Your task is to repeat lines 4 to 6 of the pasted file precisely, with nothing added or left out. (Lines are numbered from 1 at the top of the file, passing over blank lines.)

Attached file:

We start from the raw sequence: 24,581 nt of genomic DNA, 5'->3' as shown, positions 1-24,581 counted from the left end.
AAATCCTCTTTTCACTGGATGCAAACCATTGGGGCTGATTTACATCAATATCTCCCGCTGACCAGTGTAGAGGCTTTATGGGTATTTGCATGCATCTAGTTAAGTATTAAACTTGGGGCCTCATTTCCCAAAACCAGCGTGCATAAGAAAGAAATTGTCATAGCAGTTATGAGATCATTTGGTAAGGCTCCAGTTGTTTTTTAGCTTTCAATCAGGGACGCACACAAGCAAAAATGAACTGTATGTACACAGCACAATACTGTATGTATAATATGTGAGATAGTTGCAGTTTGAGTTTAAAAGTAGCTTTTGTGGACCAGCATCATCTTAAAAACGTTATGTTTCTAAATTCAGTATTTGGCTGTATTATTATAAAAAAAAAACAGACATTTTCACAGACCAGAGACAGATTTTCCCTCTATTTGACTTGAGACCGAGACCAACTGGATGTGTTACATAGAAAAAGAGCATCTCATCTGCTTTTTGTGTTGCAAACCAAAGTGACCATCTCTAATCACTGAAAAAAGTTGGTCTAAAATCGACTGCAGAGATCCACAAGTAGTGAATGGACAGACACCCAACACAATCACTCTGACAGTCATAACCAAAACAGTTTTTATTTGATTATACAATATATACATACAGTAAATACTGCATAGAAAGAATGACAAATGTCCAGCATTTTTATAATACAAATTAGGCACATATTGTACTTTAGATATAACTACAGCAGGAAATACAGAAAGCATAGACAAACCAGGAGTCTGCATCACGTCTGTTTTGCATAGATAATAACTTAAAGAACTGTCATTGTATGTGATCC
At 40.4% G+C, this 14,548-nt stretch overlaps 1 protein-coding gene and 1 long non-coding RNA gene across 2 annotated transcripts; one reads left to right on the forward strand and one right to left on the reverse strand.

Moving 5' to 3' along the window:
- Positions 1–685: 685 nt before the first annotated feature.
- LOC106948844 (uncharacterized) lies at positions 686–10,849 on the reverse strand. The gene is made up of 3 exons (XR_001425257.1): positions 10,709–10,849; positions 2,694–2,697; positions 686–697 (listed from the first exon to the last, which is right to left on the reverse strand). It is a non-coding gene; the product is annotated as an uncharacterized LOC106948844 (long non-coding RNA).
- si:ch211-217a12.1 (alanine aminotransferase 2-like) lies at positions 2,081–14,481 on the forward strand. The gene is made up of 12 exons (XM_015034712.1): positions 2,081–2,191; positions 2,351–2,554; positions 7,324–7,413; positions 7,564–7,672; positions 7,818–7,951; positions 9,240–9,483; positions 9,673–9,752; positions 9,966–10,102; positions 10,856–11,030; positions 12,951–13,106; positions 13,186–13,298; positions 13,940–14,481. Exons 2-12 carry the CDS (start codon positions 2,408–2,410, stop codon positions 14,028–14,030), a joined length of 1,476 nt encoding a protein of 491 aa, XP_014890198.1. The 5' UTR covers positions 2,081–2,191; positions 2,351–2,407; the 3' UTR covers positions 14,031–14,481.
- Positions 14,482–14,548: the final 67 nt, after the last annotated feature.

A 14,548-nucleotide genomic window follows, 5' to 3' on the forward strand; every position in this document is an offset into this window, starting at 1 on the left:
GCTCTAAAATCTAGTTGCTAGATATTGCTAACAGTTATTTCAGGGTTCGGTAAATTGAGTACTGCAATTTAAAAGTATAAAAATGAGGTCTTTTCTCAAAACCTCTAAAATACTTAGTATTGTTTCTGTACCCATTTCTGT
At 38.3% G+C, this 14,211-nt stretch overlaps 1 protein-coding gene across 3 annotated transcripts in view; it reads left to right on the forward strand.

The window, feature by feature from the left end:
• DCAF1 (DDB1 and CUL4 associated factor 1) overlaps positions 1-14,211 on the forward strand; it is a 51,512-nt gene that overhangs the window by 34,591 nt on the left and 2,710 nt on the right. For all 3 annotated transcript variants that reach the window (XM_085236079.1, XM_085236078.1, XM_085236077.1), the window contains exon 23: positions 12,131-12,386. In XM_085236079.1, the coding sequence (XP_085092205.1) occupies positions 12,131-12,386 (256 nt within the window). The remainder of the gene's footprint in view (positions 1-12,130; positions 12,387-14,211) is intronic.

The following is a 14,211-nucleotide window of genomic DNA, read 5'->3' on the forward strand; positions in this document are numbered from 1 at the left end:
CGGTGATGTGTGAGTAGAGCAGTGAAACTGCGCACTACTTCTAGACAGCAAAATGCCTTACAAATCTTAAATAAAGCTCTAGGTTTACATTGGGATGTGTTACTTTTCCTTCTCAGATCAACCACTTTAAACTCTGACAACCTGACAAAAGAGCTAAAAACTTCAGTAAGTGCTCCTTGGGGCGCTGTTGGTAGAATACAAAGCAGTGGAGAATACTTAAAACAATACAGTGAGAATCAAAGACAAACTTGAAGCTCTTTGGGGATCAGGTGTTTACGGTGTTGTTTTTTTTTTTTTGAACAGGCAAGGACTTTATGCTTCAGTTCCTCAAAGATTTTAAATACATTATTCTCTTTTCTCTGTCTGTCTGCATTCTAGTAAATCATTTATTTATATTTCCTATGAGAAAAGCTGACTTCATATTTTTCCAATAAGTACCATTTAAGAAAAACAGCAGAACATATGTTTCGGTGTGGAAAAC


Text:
Moving 5' to 3' along the window:
- Positions 1–685: 685 nt before the first annotated feature.
- LOC106948844 (uncharacterized) lies at positions 686–10,849 on the reverse strand. The gene is made up of 3 exons (XR_001425257.1): positions 10,709–10,849; positions 2,694–2,697; positions 686–697 (listed from the first exon to the last, which is right to left on the reverse strand). It is a non-coding gene; the product is annotated as an uncharacterized LOC106948844 (long non-coding RNA).